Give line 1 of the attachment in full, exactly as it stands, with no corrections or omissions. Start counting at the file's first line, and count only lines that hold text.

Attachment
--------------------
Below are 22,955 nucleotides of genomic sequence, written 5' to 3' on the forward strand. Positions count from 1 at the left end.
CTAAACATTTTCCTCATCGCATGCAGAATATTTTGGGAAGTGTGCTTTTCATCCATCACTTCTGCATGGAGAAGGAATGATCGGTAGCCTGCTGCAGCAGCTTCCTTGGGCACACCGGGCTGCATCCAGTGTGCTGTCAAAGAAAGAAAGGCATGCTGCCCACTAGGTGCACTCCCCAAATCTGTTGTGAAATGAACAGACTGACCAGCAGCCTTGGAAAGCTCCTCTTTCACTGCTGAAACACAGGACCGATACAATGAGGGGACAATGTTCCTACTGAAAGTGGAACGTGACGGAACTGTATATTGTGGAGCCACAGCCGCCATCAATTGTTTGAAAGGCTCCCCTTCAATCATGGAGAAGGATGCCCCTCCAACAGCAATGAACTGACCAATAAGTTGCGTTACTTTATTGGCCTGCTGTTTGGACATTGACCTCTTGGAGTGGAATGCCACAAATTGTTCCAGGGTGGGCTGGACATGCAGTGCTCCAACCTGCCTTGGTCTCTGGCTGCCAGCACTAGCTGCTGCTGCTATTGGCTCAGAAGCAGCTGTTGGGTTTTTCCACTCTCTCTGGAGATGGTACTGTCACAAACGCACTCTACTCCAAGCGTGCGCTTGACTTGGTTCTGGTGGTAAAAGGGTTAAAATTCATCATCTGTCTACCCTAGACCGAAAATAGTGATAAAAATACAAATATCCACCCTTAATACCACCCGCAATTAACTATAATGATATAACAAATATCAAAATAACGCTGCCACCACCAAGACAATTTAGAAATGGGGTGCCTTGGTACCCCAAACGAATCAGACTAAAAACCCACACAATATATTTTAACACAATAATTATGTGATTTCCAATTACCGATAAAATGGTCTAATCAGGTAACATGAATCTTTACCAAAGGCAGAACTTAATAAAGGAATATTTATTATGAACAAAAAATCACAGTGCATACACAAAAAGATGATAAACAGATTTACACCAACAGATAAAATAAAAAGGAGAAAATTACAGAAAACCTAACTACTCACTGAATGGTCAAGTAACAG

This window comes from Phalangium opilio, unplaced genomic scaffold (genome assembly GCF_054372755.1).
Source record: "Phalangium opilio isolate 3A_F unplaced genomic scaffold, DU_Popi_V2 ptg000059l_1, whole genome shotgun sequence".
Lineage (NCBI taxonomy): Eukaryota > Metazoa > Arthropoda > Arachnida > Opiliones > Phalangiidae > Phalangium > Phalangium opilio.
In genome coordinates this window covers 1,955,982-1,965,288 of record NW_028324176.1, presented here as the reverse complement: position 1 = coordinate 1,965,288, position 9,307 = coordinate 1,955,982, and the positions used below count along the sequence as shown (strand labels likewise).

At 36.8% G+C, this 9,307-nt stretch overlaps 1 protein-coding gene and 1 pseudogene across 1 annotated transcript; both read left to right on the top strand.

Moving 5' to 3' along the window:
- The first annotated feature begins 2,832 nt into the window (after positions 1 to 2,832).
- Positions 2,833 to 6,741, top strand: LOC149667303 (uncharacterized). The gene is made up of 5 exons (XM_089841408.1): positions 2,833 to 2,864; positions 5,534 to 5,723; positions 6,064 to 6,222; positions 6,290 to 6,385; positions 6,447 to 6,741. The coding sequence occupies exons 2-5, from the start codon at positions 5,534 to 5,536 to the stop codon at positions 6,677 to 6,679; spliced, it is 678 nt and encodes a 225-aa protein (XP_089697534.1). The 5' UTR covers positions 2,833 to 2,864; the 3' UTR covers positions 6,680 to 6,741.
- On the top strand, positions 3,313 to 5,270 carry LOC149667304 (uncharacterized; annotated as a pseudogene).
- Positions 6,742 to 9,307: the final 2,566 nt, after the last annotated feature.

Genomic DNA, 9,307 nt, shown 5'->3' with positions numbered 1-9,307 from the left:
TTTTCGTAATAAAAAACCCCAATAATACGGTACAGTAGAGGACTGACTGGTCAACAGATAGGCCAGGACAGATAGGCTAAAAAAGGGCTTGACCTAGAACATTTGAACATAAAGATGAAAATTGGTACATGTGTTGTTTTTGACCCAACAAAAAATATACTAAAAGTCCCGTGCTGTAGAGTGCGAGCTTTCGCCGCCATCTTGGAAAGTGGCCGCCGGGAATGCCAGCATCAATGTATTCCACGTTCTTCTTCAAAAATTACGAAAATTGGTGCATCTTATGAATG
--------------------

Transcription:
Below are 22,955 nucleotides of genomic sequence, written 5' to 3' on the forward strand. Positions count from 1 at the left end.